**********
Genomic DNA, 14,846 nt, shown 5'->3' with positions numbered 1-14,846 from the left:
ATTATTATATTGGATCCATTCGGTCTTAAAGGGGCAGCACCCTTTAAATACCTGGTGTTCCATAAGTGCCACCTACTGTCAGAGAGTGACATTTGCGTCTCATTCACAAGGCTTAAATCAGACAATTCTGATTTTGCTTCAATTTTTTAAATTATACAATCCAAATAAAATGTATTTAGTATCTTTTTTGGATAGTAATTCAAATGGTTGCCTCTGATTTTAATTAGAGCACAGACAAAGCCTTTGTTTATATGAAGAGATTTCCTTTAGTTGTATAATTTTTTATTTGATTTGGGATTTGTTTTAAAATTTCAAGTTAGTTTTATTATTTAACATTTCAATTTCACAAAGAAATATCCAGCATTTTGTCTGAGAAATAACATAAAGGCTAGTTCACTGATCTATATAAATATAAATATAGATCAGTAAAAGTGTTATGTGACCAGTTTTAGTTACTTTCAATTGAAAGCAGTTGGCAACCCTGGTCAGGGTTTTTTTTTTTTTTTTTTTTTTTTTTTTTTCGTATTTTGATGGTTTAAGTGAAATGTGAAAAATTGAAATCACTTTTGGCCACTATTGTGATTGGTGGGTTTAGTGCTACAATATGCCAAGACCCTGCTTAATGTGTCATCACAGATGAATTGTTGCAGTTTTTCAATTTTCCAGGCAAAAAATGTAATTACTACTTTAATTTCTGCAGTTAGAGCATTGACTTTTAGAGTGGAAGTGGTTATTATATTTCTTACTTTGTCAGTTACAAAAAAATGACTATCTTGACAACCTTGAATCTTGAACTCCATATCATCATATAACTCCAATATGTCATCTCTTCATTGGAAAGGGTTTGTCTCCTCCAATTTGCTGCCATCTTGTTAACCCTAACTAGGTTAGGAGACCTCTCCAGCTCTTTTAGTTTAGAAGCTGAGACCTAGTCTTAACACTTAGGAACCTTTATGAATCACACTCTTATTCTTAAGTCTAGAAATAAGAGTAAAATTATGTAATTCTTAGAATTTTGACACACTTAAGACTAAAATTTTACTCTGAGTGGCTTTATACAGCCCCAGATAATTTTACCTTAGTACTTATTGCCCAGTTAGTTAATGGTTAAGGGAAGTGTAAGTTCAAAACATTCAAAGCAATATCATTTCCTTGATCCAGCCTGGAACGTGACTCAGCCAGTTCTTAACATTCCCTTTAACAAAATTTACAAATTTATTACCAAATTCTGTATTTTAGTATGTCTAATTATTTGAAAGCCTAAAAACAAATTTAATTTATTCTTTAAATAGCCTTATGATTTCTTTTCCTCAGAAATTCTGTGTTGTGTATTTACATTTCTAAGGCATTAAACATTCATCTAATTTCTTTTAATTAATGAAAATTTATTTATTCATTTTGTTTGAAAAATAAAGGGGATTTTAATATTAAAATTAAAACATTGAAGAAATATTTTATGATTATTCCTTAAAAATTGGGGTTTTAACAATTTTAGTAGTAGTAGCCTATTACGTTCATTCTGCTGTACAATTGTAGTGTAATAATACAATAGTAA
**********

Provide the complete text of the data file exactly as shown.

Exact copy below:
Genomic DNA, 14,846 nt, shown 5'->3' with positions numbered 1-14,846 from the left:
ATTATTATATTGGATCCATTCGGTCTTAAAGGGGCAGCACCCTTTAAATACCTGGTGTTCCATAAGTGCCACCTACTGTCAGAGAGTGACATTTGCGTCTCATTCACAAGGCTTAAATCAGACAATTCTGATTTTGCTTCAATTTTTTAAATTATACAATCCAAATAAAATGTATTTAGTATCTTTTTTGGATAGTAATTCAAATGGTTGCCTCTGATTTTAATTAGAGCACAGACAAAGCCTTTGTTTATATGAAGAGATTTCCTTTAGTTGTATAATTTTTTATTTGATTTGGGATTTGTTTTAAAATTTCAAGTTAGTTTTATTATTTAACATTTCAATTTCACAAAGAAATATCCAGCATTTTGTCTGAGAAATAACATAAAGGCTAGTTCACTGATCTATATAAATATAAATATAGATCAGTAAAAGTGTTATGTGACCAGTTTTAGTTACTTTCAATTGAAAGCAGTTGGCAACCCTGGTCAGGGTTTTTTTTTTTTTTTTTTTTTTTTTTTTTTCGTATTTTGATGGTTTAAGTGAAATGTGAAAAATTGAAATCACTTTTGGCCACTATTGTGATTGGTGGGTTTAGTGCTACAATATGCCAAGACCCTGCTTAATGTGTCATCACAGATGAATTGTTGCAGTTTTTCAATTTTCCAGGCAAAAAATGTAATTACTACTTTAATTTCTGCAGTTAGAGCATTGACTTTTAGAGTGGAAGTGGTTATTATATTTCTTACTTTGTCAGTTACAAAAAAATGACTATCTTGACAACCTTGAATCTTGAACTCCATATCATCATATAACTCCAATATGTCATCTCTTCATTGGAAAGGGTTTGTCTCCTCCAATTTGCTGCCATCTTGTTAACCCTAACTAGGTTAGGAGACCTCTCCAGCTCTTTTAGTTTAGAAGCTGAGACCTAGTCTTAACACTTAGGAACCTTTATGAATCACACTCTTATTCTTAAGTCTAGAAATAAGAGTAAAATTATGTAATTCTTAGAATTTTGACACACTTAAGACTAAAATTTTACTCTGAGTGGCTTTATACAGCCCCAGATAATTTTACCTTAGTACTTATTGCCCAGTTAGTTAATGGTTAAGGGAAGTGTAAGTTCAAAACATTCAAAGCAATATCATTTCCTTGATCCAGCCTGGAACGTGACTCAGCCAGTTCTTAACATTCCCTTTAACAAAATTTACAAATTTATTACCAAATTCTGTATTTTAGTATGTCTAATTATTTGAAAGCCTAAAAACAAATTTAATTTATTCTTTAAATAGCCTTATGATTTCTTTTCCTCAGAAATTCTGTGTTGTGTATTTACATTTCTAAGGCATTAAACATTCATCTAATTTCTTTTAATTAATGAAAATTTATTTATTCATTTTGTTTGAAAAATAAAGGGGATTTTAATATTAAAATTAAAACATTGAAGAAATATTTTATGATTATTCCTTAAAAATTGGGGTTTTAACAATTTTAGTAGTAGTAGCCTATTACGTTCATTCTGCTGTACAATTGTAGTGTAATAATACAATAGTAA